Published December 17, 2009

Rising prices prompt bubble fears in Asia

Investors concerned a real estate bubble burst would derail the region's economic recovery

(HONG KONG) Property prices in parts of Asia have risen sharply, sparking worries that bubbles are forming and prompting policymakers to rein in the sector.

Investors fear any real estate bubble burst could derail the region's nascent economic recovery in the way the US housing sector slump brought on the worst global downturn in decades.

Here are some questions and answers on where potential bubbles are, their impact on shares, where prices are headed and policies that governments might implement next year:

Bubble threat: where does it loom largest?

China and Hong Kong face the highest risks in Asia, followed by Singapore, as property prices have risen strongly, especially in the second half, due to ample liquidity, low interest rates and a rally in stock markets.

'If it (the China bubble) does burst, is that going to suddenly be a big burst? In this case, it's got a big impact on the rest of Asia,' said Jeremy Helsby, group CEO of UK-based property firm Savills .

Some cities in China and Hong Kong's mass market have seen residential prices rise by about a third this year, while in Singapore, private home prices soared 16 per cent in the third quarter from the previous quarter, the biggest jump this decade.

'Singapore and Hong Kong are held up as examples of the effects of excess liquidity and credit in Asia. The residential property data certainly raise cause for concern,' said Alaistair Chan, an economist at Moody's

China's aggressive stimulus measures and developers halting some projects late last year due to the economic downturn helped push up prices this year, while Hong Kong's limited land, coupled with a government land sales hiatus boosted prices.

The bubble threat also surfaced in Australia and South Korea earlier this year though various government policies have allayed those fears.

What is the impact of potential bubbles on shares?

Property shares have been outpacing main indexes in China , Hong Kong and Singapore, with the sector sub-indices up by 70 per cent to more than doubling.

Shares of top Chinese developer China Overseas Land and Investment and Singapore's CapitaLand, South-east Asia's largest developer, have signifcantly outpaced their local market indexes.

While some real estate stocks are likely to continue to outperform the broad markets in 2010, gains will be muted due to wariness over governments' tightening policies as they act to fight off the potential of a property market meltdown.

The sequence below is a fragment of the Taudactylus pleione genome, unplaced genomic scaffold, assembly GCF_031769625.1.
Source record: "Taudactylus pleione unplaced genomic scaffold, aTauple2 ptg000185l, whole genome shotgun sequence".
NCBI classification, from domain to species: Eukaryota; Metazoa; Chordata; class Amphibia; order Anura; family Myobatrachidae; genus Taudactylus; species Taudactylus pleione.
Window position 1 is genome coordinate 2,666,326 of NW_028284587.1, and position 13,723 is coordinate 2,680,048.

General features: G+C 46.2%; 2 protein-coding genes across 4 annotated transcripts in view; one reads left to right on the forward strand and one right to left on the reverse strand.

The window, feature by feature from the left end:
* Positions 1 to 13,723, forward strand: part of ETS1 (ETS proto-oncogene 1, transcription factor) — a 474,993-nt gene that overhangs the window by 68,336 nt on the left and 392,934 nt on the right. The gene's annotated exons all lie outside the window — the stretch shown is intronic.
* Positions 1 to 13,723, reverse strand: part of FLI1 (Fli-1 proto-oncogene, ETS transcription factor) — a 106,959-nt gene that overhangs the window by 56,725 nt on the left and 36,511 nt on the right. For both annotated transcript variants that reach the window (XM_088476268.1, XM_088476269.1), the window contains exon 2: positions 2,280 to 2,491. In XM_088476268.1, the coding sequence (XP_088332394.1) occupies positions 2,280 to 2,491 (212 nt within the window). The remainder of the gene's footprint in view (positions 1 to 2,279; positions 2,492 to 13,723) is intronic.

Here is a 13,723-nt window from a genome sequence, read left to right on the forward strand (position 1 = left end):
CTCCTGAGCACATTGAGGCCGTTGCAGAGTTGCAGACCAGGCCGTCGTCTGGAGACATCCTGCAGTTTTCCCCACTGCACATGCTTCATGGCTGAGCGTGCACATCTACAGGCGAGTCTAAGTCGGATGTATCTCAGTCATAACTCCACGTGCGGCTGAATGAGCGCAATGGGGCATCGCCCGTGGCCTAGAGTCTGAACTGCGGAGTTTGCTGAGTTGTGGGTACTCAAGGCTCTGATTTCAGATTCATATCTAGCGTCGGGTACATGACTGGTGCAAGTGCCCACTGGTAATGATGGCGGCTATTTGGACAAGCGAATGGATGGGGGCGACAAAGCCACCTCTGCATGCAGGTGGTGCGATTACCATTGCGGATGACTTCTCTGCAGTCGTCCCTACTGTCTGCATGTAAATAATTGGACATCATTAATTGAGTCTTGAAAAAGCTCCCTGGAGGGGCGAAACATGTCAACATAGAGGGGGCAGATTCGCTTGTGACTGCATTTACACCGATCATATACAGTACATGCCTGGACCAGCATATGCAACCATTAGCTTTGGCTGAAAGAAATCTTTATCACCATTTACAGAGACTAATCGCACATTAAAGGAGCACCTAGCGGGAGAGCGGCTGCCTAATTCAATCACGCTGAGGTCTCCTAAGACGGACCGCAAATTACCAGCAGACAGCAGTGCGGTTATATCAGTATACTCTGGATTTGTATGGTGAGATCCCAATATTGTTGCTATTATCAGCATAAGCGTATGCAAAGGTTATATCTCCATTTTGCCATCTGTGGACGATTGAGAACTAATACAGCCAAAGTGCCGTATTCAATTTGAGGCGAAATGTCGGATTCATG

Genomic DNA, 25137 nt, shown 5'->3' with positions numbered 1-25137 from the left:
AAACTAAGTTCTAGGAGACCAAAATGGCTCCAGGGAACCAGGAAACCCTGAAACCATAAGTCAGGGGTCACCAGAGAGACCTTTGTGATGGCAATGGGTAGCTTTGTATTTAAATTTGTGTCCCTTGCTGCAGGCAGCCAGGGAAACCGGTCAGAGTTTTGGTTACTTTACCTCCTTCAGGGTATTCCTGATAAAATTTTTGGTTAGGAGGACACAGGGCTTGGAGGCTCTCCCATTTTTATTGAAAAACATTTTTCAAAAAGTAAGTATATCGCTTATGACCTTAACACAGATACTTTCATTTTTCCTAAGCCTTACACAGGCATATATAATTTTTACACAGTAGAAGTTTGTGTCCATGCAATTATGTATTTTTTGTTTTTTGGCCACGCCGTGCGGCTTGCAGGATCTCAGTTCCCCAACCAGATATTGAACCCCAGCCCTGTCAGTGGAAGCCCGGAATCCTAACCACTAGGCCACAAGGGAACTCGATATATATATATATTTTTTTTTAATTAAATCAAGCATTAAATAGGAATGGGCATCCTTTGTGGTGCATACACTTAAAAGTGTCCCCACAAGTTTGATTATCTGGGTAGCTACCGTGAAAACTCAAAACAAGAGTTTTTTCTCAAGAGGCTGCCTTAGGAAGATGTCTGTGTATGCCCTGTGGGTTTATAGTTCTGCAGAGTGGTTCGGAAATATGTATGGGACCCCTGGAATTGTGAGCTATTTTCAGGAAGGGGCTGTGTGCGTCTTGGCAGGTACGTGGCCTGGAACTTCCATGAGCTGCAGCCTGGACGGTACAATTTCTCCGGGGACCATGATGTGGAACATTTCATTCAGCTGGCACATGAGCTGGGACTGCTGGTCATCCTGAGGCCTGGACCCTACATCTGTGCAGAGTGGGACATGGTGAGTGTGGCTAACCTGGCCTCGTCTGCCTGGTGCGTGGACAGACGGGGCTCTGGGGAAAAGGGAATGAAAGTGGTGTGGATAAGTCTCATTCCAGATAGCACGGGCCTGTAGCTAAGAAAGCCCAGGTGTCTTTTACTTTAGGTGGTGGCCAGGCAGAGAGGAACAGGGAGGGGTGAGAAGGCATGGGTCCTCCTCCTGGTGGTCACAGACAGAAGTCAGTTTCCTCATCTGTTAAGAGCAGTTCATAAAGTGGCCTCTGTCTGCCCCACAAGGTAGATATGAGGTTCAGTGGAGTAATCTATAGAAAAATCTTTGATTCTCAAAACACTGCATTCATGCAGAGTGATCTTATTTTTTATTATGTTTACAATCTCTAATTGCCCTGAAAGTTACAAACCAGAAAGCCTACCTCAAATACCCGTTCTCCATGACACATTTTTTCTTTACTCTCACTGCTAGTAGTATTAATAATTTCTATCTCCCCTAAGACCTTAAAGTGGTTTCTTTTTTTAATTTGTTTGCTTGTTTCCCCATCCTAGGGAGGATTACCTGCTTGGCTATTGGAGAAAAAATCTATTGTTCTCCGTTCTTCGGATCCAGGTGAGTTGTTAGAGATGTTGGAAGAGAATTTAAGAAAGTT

'Next year, we won't see the exceptional returns we've seen in either financials or property shares. But I do think we will see some further but moderate growth in a number of property shares,' said Rod Cornish, division director at Macquarie Capital Advisors. If a bubble does burst, it could hamper developers and real estate agents exposed to the markets affected. For instance, if a bubble bursts in China, major developers in the market, such as Shimao Property , could see their earnings and share prices hurt, analysts said.

Where are property prices headed for next year?

Most of the huge price rises in Asia are in the residential sector as reluctance by companies to hire kept demand for office space relatively weak in the region.

Residential prices in most markets are set to stabilise next year, with rises seen gradual compared to the huge swings this year. Prices from Japan to Singapore are expected to either remain stable or rise by nearly 10 per cent.

Residential prices in China are expected to rise by as much as 5 per cent by the end of next year from now, a Reuters poll showed, less than gains logged for this year.

Comparatively, commercial prices will likely be steady or rise marginally in China, but might see a more significant increase in Singapore, analysts and industry executives say.

What kind of policies will governments come up with?

Some countries have already reacted with monetary and property-related policies to allay fears over speculation.

In December, Australia raised interest rates for a third straight time, while South Korea in September imposed mortgage lending in Seoul and nearby areas to stem a housing boom.

In the months ahead, governments in the rest of Asia will likely resort to releasing land supply, taxes and bank lending measures to stablise property prices, instead of using monetary tools, since inflation is still benign.

'Governments are nevertheless unlikely to crack down on speculation too harshly. One worry is that this could deter legitimate investment, causing the market to slump,' said Mr Chan at Moody's -- Reuters